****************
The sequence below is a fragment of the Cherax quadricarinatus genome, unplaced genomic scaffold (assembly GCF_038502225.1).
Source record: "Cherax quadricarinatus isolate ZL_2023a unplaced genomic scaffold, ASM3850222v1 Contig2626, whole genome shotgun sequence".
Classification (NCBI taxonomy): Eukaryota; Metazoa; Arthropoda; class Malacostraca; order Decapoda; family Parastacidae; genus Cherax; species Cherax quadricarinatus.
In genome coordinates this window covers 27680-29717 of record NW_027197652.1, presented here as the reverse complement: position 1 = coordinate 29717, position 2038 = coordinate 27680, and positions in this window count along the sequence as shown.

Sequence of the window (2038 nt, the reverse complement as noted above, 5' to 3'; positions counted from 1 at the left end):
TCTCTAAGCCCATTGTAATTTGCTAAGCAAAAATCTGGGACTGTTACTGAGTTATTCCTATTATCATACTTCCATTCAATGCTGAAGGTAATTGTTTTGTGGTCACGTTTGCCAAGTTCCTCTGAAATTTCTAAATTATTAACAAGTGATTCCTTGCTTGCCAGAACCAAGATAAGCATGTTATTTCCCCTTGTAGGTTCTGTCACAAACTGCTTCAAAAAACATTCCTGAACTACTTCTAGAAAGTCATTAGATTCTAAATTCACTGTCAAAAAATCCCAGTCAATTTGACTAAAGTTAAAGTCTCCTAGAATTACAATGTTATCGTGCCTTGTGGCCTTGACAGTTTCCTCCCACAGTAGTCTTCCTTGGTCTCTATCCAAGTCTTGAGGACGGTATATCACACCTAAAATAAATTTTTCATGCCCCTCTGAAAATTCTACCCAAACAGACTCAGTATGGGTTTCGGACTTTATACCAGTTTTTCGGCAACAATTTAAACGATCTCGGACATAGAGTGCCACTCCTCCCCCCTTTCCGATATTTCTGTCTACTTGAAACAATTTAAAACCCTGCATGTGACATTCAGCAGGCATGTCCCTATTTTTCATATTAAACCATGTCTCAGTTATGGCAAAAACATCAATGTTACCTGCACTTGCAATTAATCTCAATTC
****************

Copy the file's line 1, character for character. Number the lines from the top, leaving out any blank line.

The sequence below is a fragment of the Cherax quadricarinatus genome, unplaced genomic scaffold (assembly GCF_038502225.1).